A study of the origins of the Colonists of the Winthrop Fleet and pre 1632 Massachusetts Bay Colony Settlers. Research on completing passenger lists, name variants, marriages between families, ancestry in England. The Winthrop Society is actively looking for additional passengers, as its lists were never complete, and only partial passenger lists exist. The Winthrop Fleet was a group of eleven sailing ships under the leadership of John Winthrop that carried approximately 700 Puritans plus livestock and provisions from England to New England over the summer of 1630.
The Puritan population in England had been growing for many years leading up to this time. They disagreed with the practices of the Church of England, whose rituals they viewed as superstitions. An associated political movement attempted over many years to modify religious practice in England to conform to their views. King James wished to suppress this growing rebellious movement. Nevertheless, the Puritans eventually gained a majority in Parliament. James' son King Charles came into the greatest possible conflict with the Parliament, and viewed them as a threat to his authority, temporarily dissolving parliament in 1626, and again the next year, and finally dissolving parliament permanently in March 1629. The King's imposition of Personal Rule gave many Puritans a sense of hopelessness regarding their future in that country, and many prepared to leave it permanently for life in New England.
Motivated by these political events, a wealthy group of leaders obtained a Royal Charter in March 1629 for a colony at Massachusetts Bay.
A fleet of five ships had departed a month previously for New England that included approximately 300 colonists, led by Francis Higginson. However, the colony leaders and the bulk of the colonists remained in England for the time being, to plan more thoroughly for the success of the new colony. Later that year, the group who remained in England elected John Winthrop to be Governor of the Fleet and the Colony. Over the ensuing winter, the leaders recruited a large group of Puritan families, representing all manner of skilled labor, to ensure a robust colony.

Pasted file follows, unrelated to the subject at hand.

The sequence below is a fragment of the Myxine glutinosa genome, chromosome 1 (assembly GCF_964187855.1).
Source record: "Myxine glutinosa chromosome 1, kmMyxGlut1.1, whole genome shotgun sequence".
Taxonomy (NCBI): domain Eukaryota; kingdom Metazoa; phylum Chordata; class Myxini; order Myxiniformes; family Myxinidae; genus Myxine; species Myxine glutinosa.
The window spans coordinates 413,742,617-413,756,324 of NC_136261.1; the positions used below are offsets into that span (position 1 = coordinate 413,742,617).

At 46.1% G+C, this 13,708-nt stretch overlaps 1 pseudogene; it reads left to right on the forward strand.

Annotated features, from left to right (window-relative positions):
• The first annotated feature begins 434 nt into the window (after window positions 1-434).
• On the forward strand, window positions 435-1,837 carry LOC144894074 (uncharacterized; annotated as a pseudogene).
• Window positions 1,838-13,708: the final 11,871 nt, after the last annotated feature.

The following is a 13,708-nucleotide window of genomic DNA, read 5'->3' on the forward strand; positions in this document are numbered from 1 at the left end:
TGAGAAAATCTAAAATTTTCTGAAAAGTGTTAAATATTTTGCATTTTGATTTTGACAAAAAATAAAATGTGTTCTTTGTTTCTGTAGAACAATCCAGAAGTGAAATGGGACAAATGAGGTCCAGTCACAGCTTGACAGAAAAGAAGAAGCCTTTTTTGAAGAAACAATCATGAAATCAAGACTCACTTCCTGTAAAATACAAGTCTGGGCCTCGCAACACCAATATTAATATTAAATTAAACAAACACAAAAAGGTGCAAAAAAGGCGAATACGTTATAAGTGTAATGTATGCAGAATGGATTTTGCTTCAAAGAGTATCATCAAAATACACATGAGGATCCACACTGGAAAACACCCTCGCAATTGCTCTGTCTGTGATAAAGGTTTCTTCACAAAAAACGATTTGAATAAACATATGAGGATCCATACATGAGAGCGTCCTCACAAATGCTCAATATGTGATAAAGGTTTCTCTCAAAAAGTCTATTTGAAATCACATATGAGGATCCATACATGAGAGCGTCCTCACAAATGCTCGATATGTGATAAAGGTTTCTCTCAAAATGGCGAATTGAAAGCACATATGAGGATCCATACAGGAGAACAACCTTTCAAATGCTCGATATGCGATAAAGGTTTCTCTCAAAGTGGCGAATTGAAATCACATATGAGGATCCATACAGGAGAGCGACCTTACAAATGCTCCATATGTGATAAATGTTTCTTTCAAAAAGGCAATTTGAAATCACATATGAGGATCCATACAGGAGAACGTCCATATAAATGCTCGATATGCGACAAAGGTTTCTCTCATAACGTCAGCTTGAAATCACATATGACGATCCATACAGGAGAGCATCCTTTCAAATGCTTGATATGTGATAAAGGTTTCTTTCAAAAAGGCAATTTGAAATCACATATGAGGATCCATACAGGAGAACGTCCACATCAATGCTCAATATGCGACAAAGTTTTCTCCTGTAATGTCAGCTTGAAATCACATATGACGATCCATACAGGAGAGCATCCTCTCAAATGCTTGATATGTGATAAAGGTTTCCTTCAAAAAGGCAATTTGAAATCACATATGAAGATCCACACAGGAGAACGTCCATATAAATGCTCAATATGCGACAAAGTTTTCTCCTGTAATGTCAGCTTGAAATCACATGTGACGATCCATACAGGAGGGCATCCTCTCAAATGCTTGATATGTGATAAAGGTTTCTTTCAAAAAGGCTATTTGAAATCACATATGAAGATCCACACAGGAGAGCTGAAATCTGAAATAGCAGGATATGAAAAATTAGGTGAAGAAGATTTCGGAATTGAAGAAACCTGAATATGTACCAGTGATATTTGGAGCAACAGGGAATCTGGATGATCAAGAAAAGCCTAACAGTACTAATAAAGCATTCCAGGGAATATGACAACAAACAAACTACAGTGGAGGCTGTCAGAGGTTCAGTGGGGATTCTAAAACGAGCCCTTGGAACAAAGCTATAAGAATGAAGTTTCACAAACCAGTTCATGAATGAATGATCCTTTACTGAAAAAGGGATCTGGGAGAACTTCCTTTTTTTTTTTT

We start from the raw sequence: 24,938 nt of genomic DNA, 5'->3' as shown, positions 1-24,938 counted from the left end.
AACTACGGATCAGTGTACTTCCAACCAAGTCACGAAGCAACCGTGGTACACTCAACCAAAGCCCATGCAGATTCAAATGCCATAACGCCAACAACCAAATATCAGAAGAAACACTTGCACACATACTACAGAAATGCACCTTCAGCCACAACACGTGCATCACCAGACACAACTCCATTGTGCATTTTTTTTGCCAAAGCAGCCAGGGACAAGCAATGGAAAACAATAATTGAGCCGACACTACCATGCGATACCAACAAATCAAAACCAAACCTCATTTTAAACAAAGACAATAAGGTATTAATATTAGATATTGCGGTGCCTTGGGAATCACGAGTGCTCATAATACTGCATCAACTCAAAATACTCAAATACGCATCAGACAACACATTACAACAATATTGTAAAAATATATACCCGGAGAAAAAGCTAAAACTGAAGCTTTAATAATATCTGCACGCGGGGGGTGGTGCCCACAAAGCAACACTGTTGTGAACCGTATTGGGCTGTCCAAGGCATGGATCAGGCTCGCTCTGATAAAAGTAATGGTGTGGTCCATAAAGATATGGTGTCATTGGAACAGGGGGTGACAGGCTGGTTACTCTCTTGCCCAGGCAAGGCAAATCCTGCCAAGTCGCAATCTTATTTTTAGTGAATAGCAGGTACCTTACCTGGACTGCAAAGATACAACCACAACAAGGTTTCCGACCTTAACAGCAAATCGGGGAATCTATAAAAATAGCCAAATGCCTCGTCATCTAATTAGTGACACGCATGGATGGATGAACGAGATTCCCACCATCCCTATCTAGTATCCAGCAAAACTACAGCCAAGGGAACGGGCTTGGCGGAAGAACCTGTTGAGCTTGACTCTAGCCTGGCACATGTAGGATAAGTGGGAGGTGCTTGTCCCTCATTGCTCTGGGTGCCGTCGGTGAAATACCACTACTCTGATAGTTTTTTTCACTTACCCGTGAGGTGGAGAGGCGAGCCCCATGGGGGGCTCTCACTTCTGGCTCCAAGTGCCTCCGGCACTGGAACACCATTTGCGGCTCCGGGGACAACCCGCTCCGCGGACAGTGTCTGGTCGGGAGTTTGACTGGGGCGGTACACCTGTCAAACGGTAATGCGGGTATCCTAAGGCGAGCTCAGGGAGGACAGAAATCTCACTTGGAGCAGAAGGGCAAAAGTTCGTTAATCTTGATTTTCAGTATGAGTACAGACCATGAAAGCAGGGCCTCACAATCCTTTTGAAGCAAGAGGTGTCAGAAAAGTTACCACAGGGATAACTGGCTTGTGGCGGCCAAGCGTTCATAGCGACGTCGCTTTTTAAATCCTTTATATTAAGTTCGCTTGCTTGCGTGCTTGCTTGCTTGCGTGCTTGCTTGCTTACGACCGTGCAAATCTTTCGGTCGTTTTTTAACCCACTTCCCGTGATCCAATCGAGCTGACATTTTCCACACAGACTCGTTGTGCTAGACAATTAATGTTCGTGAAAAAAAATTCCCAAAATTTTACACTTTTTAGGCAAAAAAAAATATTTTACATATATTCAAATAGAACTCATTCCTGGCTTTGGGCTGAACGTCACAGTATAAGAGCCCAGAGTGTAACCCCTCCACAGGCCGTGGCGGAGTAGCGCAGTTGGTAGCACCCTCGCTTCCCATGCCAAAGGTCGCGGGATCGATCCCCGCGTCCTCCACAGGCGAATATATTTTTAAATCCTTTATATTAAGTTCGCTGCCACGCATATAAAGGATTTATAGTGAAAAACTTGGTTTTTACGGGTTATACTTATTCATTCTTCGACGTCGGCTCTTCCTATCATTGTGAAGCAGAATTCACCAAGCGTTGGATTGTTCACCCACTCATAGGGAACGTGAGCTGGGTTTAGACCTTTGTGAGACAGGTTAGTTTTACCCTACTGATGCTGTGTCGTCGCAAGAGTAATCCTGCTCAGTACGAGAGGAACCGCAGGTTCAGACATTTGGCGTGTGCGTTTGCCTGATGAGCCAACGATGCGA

The initial group (Arbella and her three escorts) departed Yarmouth, Isle of Wight on April 8, the remainder following in two or three weeks. Seven hundred men, women, and children were distributed among the ships of the fleet. The voyage itself was rather uneventful, the direction and speed of the wind being the main topic in Winthrop's Journal, as it affected how much progress was made each day. There were a few days of severe weather, and every day was cold. The children were cold and bored, and there is a description of a game played with a rope that helped with both problems. Many were sick during the voyage. The Winthrop Fleet was a well planned and financed expedition that formed the nucleus of the Massachusetts Bay Colony. However they were not the first settlers of the area. There was an existing settlement at Salem, started in about 1626, populated by a few hundred Puritans, most of whom had arrived in 1629, and who were governed by John Endicott. Winthrop superseded Endicott as Governor of the Colony upon his arrival in 1630.
The flow of Puritans to New England continued for another ten years, during a period known as the Great Migration.
Winthrop's Journal lists the eleven ships that were in his fleet:
Arbella: The flagship, designated 'Admiral' in the consortship; named for Lady Arbella, wife of Isaac Johnson (see below). Talbot: Designated 'Vice Admiral'. Henry Winthrop, John Winthrop's son, sailed on this ship. Ambrose: Designated 'Rear Admiral'; Jewel: Designated a 'Captain'; Mayflower: A different ship than that of the Pilgrims; Whale; Success; Charles; William and Francis; Hopewell; Trial.
Six other ships arrived at Massachusetts Bay in 1630, for a total of seventeen ships that year.
Nine leading men both applied for the charter for the Massachusetts Bay Colony and came to New England in Winthrop's Fleet. Mr. John Winthrop, Governor, and three of his sons, including two minors and one adult son, Henry Winthrop Sir Richard Saltonstall, three sons and two daughters. Mr. Isaac Johnson Esq. and the Lady Arabella his wife and daughter of Thomas Clinton, 3rd Earl of Lincoln Mr. Charles Fiennes the said Earl's son Mr. Thomas Dudley, his wife, two sons, and four daughters Mr. William Coddington, the first Governor of Rhode Island, and his wife Mr. William Pynchon, and his wife and three daughters Mr. William Vassall, for whom Vassalboro, Maine was named, and his wife Mr. John Revell, merchant, who loaned the Plymouth Colony money, and who was chosen assistant to the Massachusetts Bay Colony. Mr. Jon Waterbury